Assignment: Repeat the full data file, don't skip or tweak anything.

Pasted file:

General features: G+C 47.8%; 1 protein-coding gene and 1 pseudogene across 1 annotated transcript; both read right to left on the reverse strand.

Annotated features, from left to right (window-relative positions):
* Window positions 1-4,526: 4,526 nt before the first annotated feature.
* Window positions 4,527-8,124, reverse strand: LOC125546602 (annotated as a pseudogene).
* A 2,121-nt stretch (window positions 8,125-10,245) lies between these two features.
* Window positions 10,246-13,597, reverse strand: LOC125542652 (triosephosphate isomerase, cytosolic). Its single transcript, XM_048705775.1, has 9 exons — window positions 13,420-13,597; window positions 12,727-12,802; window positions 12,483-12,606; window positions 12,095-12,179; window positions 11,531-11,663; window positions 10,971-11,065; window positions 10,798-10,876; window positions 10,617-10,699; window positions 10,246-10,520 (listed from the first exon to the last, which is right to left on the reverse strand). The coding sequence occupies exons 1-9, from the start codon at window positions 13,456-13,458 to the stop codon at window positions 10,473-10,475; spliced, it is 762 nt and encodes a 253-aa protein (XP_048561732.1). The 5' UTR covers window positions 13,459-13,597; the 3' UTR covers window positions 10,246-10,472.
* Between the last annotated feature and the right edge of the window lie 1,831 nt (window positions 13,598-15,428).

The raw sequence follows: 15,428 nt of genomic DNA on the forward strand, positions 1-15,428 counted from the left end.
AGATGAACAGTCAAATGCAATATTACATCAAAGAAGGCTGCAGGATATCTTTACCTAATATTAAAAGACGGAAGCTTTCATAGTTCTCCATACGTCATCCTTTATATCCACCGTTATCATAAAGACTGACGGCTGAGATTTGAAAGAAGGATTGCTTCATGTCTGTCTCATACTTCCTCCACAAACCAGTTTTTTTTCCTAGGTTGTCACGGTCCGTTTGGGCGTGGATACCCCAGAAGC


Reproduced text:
General features: G+C 47.8%; 1 protein-coding gene and 1 pseudogene across 1 annotated transcript; both read right to left on the reverse strand.

Annotated features, from left to right (window-relative positions):
* Window positions 1-4,526: 4,526 nt before the first annotated feature.
* Window positions 4,527-8,124, reverse strand: LOC125546602 (annotated as a pseudogene).
* A 2,121-nt stretch (window positions 8,125-10,245) lies between these two features.
* Window positions 10,246-13,597, reverse strand: LOC125542652 (triosephosphate isomerase, cytosolic). Its single transcript, XM_048705775.1, has 9 exons — window positions 13,420-13,597; window positions 12,727-12,802; window positions 12,483-12,606; window positions 12,095-12,179; window positions 11,531-11,663; window positions 10,971-11,065; window positions 10,798-10,876; window positions 10,617-10,699; window positions 10,246-10,520 (listed from the first exon to the last, which is right to left on the reverse strand). The coding sequence occupies exons 1-9, from the start codon at window positions 13,456-13,458 to the stop codon at window positions 10,473-10,475; spliced, it is 762 nt and encodes a 253-aa protein (XP_048561732.1). The 5' UTR covers window positions 13,459-13,597; the 3' UTR covers window positions 10,246-10,472.
* Between the last annotated feature and the right edge of the window lie 1,831 nt (window positions 13,598-15,428).

The raw sequence follows: 15,428 nt of genomic DNA on the forward strand, positions 1-15,428 counted from the left end.
AGATGAACAGTCAAATGCAATATTACATCAAAGAAGGCTGCAGGATATCTTTACCTAATATTAAAAGACGGAAGCTTTCATAGTTCTCCATACGTCATCCTTTATATCCACCGTTATCATAAAGACTGACGGCTGAGATTTGAAAGAAGGATTGCTTCATGTCTGTCTCATACTTCCTCCACAAACCAGTTTTTTTTCCTAGGTTGTCACGGTCCGTTTGGGCGTGGATACCCCAGAAGC